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The situation for the long-term unemployed, especially for older workers, has gone from being very painful to extremely desperate.

Annie Lowrey, in an excellent New York Times article titled Caught in a Revolving Door of Unemployment, notes that long-term joblessness is now one of the defining realities of the American work force. She described long-term unemployment as a trap that becomes more and more difficult to escape with each passing month.

She also points out that "a newly jobless worker has about a 20 to 30 percent chance of finding a new job. By the time he or she has been out of work for six months, though, the chance drops to one in 10, according to the research by the Federal Reserve Bank of San Francisco." Can you imagine the odds for someone who's been out of work for 5 years --- since the crash in 2008 ---especially if they're over 55 years old?

Megan Woolhouse at the Boston Globe: "Rand Ghayad is a Northeastern University researcher and visiting scholar at the Federal Reserve Bank of Boston who has published groundbreaking work on long-term unemployment. Ghayad mailed 4,800 fictitious resumes and recorded employer response rates, and concluded that companies frequently screen out applicants who are unemployed for more than six months.

Ghayad found that employers showed four times more interest in candidates unemployed for six months or less — even if they had less experience and fewer qualifications than those experiencing longer bouts of joblessness. Older unemployed workers, he found, were most frequently passed over, viewed as having outdated skills or as being “damaged goods.”

“I believe workers aged 55 and older are not only suffering from unemployment discrimination, but also age discrimination, which is making it nearly impossible for them to find work in this sluggishly growing economy,” Ghayad said. “Long-term unemployment among older workers should be our priority as a nation.”

A great many of the long-term unemployed have been ultimately forced out of the labor force, with no place to turn, depleting retirement savings, or collecting Social Security early, or turning to public assistance. Many also suffer debilitating depression, and in the worst cases become suicidal, feeling as if they have failed or no longer have value.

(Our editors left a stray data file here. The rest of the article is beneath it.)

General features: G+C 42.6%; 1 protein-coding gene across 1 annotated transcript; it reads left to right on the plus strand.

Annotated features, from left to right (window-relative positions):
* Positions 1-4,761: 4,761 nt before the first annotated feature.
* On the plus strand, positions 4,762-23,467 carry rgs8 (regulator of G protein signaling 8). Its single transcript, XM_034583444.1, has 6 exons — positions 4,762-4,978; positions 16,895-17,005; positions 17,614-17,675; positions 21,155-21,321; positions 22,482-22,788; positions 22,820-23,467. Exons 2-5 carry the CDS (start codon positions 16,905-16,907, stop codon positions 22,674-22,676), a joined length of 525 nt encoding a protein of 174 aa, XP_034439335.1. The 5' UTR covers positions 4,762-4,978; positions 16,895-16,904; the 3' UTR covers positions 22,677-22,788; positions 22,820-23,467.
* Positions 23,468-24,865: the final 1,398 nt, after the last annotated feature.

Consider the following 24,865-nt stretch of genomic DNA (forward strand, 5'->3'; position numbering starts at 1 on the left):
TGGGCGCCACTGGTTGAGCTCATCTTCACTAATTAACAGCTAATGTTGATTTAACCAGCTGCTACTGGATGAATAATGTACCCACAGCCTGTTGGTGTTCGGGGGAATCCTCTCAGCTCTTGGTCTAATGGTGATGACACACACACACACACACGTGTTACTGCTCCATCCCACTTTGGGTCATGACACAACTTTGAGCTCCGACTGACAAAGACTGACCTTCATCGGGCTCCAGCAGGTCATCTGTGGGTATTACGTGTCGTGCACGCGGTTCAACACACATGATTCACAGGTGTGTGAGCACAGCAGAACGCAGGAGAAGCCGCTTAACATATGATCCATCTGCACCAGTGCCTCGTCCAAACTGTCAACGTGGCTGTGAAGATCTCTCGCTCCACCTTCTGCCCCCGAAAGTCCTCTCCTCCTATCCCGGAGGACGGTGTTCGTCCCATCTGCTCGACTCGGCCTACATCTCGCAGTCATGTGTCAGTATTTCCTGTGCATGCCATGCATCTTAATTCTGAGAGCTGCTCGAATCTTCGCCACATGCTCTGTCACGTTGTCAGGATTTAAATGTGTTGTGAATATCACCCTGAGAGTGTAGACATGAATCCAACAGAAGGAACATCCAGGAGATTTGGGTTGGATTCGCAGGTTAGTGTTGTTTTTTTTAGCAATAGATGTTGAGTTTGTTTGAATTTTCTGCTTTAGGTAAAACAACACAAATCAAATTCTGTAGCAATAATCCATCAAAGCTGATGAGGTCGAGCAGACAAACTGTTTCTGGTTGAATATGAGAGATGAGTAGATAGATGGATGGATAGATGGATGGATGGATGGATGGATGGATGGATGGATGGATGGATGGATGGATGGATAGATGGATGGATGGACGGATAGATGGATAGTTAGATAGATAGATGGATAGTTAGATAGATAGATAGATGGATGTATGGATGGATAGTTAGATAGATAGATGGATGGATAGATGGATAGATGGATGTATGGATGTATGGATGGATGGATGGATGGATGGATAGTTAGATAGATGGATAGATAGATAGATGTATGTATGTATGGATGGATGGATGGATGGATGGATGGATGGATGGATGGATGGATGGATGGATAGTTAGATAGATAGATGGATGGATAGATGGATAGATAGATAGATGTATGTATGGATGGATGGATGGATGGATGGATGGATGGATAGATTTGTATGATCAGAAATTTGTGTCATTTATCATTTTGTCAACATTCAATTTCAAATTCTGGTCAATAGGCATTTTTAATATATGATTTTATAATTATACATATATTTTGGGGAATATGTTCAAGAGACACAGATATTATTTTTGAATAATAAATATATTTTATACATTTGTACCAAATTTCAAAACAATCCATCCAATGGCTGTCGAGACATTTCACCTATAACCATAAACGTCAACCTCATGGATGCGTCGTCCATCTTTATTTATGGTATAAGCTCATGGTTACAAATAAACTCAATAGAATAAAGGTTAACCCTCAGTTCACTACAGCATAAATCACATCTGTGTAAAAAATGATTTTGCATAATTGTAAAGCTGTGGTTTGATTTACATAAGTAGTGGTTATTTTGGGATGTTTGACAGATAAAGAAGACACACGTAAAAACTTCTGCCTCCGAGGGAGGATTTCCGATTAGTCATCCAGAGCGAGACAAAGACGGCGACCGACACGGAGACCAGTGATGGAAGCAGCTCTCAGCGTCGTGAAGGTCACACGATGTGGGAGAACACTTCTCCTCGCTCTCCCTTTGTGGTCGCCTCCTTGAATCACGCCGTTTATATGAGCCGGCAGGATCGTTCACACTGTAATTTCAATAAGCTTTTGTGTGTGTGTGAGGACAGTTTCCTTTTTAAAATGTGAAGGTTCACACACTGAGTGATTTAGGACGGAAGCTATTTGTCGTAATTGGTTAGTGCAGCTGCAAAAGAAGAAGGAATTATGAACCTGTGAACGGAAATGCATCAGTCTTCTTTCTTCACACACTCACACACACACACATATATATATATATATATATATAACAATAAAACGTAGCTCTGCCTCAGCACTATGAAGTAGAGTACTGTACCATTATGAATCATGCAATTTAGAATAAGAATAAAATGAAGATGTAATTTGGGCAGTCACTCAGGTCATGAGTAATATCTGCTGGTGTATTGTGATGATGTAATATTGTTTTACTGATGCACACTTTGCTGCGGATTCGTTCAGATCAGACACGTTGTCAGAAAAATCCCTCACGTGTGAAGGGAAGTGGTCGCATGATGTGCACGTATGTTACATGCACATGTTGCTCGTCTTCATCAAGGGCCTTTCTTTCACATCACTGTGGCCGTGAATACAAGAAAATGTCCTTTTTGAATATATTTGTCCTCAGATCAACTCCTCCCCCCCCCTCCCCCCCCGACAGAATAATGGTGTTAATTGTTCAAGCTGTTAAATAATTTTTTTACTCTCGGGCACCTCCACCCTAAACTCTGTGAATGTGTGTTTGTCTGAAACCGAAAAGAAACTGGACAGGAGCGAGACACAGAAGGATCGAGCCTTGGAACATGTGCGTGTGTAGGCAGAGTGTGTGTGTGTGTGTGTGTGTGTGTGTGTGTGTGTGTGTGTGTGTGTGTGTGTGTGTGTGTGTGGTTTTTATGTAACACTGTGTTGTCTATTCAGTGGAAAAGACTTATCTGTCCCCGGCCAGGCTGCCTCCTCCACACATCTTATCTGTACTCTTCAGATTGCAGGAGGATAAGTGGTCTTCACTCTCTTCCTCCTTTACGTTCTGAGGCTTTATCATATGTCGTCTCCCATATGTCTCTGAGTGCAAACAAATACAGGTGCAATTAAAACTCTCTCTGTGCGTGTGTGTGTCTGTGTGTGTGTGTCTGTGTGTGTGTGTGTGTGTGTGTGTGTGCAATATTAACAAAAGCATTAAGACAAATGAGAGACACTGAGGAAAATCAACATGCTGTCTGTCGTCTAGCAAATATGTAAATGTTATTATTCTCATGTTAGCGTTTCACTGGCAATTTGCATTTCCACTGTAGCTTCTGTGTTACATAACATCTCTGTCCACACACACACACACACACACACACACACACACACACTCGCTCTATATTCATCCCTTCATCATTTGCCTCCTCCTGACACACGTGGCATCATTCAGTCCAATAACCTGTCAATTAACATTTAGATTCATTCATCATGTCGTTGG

Right now, there are few services and institutions dedicated to helping the long-term unemployed, heightening the isolation they likely feel.

A research paper by Ghayad and William Dickens (Federal Reserve Bank of Boston) showed that the long-term unemployed are struggling to find work, no matter how many job openings there are. In an interview for the Wall Street Journal Ghayad says, "Once you are long-term unemployed, nobody calls you back."

In an exposé by The Atlantic, they found that employers intentionally screen out the long-term unemployed, even if their résumé has the same work experience as someone unemployed for less than six months.

Josh Boak, and AP economics writer, says "For people who've been out of work for more than six months, the outlook has gone from painful to desperate. More than four years after the last recession ended, long-term unemployment remains near record levels, with 4.1 million Americans out of work for more than six months and still struggling to find jobs. What makes the problem so vexing is these workers, typically older, have qualifications that should provide the path to employment, namely experience, accomplishment, and college degrees."

Aldo Svaldi at The Denver Post writes, "More than 6 million workers had exhausted their unemployment benefits at the end of last year, with a disproportionate share of that group over age 50. Employers don't readily admit to discrimination, but it shows up in not-so-subtle ways --- such as job postings that say "must be currently employed". The longer someone stays unemployed, the more depleted they become — financially, professionally and mentally."

According to a study by the Government Accountability Office released last year, workers 55 and older have experienced consistently longer periods of unemployment than younger workers, as employers seek cheaper labor and look to skirt potentially higher health care costs.

A U.S. Government Accountability Office study identified employer reluctance to hire older workers as a key challenge that older workers face in finding reemployment. The GAO also found that the number of workers age 55 and over experiencing long-term unemployment has grown substantially since the recession first began in 2007. Other findings from their report:

  • Individuals age 55 and over have consistently experienced longer durations of unemployment than younger workers.
  • The median length of unemployment has more than tripled for older workers.
  • Several experts interviewed said long-term unemployment diminishes the likelihood that older workers will ever be re-employed.